Rob Stein

Rob Stein is a correspondent and senior editor on NPR's science desk.

An award-winning science journalist with more than 25 years of experience, Stein mostly covers health and medicine. He tends to focus on stories that illustrate the intersection of science, health, politics, social trends, ethics, and federal science policy. He tracks genetics, stem cells, cancer research, women's health issues and other science, medical, and health policy news.

Before NPR, Stein worked at The Washington Post for 16 years, first as the newspaper's science editor and then as a national health reporter. Earlier in his career, Stein spent about four years as an editor at NPR's science desk. Before that, he was a science reporter for United Press International (UPI) in Boston and the science editor of the international wire service in Washington.

Stein is a graduate of the University of Massachusetts, Amherst. He completed a journalism fellowship at the Harvard School of Public Health, a program in science and religion at the University of Cambridge, and a summer science writer's workshop at the Marine Biological Laboratory in Woods Hole, Mass.

Stein's work has been honored by many organizations, including the National Academy of Sciences, the American Association for the Advancement of Science and the Association of Health Care Journalists.

When Marcella Lafayette started having really bad heartburn, she went to her doctor to see if there was anything that might help.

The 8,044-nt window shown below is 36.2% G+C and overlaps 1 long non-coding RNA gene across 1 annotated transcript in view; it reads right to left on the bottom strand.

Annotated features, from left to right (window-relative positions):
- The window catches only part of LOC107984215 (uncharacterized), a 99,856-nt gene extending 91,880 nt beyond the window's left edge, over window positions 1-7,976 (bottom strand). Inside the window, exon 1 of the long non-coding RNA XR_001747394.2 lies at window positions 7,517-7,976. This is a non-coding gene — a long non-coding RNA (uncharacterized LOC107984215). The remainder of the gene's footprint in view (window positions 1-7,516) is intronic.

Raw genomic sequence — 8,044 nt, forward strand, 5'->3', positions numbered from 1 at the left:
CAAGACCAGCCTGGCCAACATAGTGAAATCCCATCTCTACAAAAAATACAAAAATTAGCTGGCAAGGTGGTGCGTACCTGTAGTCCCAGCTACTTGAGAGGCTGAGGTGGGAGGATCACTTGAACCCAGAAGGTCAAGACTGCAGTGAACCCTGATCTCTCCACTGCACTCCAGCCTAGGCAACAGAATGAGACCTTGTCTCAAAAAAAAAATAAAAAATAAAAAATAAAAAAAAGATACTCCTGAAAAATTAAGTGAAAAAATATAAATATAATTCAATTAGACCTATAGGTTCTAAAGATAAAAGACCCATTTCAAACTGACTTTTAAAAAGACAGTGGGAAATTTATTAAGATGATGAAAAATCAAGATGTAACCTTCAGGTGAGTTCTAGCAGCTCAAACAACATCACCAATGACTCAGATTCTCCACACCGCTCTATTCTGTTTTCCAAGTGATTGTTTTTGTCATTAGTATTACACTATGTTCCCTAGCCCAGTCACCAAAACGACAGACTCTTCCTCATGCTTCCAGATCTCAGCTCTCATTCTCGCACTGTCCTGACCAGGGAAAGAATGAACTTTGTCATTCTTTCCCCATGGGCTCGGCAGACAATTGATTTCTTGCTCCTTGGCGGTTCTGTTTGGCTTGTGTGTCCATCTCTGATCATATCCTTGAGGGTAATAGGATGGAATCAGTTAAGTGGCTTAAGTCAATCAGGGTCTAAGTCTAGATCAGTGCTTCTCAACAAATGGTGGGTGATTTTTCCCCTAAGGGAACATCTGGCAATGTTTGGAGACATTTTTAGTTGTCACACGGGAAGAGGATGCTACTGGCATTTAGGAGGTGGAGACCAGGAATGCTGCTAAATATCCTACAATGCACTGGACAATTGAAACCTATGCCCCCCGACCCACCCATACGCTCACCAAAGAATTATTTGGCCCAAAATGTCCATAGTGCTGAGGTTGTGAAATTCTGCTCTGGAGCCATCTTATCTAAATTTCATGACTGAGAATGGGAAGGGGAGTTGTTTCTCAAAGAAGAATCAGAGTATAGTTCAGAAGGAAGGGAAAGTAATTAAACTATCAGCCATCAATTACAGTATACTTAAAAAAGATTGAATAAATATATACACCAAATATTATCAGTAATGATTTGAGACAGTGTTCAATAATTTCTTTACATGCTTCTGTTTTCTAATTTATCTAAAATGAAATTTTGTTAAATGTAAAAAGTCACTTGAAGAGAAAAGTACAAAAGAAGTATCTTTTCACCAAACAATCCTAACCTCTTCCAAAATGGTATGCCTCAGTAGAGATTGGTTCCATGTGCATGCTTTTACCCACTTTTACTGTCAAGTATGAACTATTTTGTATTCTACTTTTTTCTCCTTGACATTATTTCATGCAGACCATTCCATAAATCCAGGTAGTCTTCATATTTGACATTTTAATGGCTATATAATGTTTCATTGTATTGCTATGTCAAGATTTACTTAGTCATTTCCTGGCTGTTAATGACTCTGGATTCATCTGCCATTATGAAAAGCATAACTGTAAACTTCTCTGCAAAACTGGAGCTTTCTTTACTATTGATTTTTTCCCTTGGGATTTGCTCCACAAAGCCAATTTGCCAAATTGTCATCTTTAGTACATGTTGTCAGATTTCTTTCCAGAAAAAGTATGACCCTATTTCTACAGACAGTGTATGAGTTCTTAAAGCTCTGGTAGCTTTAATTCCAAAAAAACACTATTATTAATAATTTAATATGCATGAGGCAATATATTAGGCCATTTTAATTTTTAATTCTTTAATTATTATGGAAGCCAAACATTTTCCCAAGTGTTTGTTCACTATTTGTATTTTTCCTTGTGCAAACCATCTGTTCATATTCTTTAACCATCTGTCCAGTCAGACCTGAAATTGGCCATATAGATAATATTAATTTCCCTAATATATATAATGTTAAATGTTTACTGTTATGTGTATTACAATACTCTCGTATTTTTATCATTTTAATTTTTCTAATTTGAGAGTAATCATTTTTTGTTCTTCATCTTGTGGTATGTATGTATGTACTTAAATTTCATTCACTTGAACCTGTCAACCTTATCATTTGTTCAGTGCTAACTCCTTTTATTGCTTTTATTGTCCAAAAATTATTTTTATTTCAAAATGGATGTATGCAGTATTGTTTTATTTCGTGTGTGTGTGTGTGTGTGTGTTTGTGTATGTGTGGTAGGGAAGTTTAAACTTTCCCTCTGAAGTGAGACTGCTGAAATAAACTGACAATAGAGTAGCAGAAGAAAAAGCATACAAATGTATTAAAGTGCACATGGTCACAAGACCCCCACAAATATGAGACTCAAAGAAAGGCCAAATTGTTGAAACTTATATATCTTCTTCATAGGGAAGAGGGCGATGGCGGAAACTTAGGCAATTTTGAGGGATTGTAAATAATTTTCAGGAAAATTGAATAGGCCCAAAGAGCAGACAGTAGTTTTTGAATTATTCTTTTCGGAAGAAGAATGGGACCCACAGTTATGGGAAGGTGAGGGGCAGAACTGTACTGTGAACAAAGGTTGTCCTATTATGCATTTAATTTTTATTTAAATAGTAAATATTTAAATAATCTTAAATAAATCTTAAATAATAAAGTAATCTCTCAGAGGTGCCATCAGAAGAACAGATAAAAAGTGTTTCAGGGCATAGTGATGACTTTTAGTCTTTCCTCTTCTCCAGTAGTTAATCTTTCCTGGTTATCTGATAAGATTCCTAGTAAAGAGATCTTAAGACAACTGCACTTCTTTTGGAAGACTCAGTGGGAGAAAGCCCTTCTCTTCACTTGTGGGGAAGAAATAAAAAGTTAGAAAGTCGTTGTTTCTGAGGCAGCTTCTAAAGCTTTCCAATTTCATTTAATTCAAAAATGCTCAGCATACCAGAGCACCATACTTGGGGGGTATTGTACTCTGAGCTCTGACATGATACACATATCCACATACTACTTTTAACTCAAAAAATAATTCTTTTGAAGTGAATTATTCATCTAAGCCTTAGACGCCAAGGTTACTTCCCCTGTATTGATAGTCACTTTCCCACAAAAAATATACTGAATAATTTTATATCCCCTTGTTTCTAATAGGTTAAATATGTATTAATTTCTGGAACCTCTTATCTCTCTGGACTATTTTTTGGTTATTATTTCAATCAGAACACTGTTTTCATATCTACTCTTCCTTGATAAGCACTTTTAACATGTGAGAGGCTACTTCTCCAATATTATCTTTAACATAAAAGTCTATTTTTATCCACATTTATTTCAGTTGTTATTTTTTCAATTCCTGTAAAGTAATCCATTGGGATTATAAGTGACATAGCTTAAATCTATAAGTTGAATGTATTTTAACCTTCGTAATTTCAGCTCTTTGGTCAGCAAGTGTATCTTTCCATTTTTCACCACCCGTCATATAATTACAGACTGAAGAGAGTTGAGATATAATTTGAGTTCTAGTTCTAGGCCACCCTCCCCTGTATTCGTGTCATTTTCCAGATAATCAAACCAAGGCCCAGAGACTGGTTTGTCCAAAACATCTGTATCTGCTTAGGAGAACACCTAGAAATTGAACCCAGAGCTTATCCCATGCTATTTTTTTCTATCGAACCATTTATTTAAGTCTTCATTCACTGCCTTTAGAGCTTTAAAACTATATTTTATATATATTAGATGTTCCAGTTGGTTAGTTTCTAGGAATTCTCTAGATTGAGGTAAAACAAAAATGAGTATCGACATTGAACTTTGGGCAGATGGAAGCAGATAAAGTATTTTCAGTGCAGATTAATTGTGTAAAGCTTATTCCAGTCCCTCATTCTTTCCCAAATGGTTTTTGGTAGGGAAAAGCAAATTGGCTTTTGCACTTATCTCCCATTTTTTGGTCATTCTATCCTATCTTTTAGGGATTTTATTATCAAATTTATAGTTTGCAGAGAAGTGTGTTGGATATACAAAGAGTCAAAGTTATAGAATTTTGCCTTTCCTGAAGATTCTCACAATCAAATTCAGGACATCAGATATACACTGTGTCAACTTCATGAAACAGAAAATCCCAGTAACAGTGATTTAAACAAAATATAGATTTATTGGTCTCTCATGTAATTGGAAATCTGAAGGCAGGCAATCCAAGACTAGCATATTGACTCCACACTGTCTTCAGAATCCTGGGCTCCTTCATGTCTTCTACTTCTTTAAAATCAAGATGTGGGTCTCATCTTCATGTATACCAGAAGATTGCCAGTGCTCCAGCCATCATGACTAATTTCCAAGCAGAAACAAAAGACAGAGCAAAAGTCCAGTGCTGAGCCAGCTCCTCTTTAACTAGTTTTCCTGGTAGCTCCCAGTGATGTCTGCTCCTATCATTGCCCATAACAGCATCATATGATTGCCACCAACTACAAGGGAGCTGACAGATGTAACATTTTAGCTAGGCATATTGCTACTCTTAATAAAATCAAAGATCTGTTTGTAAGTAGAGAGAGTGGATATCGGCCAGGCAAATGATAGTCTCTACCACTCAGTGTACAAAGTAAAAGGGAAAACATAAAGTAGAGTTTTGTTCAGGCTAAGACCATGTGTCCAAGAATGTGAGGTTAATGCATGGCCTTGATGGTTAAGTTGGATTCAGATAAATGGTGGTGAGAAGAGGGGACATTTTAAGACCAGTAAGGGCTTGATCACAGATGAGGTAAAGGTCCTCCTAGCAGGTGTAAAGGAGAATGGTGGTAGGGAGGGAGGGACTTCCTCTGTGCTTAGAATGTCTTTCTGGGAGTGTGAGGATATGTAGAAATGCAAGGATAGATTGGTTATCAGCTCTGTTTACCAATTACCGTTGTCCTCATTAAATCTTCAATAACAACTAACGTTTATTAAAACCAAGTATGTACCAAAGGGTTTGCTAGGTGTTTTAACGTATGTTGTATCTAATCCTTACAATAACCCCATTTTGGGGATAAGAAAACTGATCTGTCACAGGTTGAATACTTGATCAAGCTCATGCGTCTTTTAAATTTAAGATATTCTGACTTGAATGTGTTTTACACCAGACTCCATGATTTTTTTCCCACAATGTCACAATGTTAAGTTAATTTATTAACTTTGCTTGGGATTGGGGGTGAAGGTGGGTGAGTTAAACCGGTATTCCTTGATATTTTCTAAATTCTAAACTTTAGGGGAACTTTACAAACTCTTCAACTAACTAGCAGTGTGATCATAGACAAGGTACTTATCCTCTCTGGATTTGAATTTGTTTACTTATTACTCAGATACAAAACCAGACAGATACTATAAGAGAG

"I was experiencing a lot of chest pain, back pain caused from heartburn," says Lafayette, 62, of Portland, Ore.

U.S. health experts cautioned Friday that the apparent discovery of the Zika virus in saliva and urine from people in Brazil does not necessarily mean the virus can be spread by more casual contact with infected people, such as through kissing.

"I think we need to be careful that don't we jump to any conclusions about transmissibility," Anthony Fauci, who leads the National Institute of Allergy and Infectious Diseases, said during an interview on NPR's Morning Edition.

Editor's note: This post was updated Feb. 3, 2016, at 12:25 pm to include a statement from the Food and Drug Administration and a comment from Mark Sauer.

Would it be ethical for scientists to try to create babies that have genetic material from three different people? An influential panel of experts has concluded the answer could be yes.

Copyright 2016 NPR. To see more, visit http://www.npr.org/.

Transcript

AUDIE CORNISH, HOST:

For the first time, the government is allowing scientists to edit the DNA inside human embryos. As NPR's health correspondent, Rob Stein, reports, that's extremely controversial.

When Elizabeth Estes's dog, Ollie, started coughing last year, she didn't think he was seriously ill at first. But then the 3-year-old Jack Russell-chihuahua mix got much worse.

"All of a sudden, he couldn't breathe and he was coughing. It was so brutal," says Estes, who lives in Chicago. "The dog couldn't breathe. I mean, could not breathe — just kept coughing and coughing and coughing and gasping for air."

Pages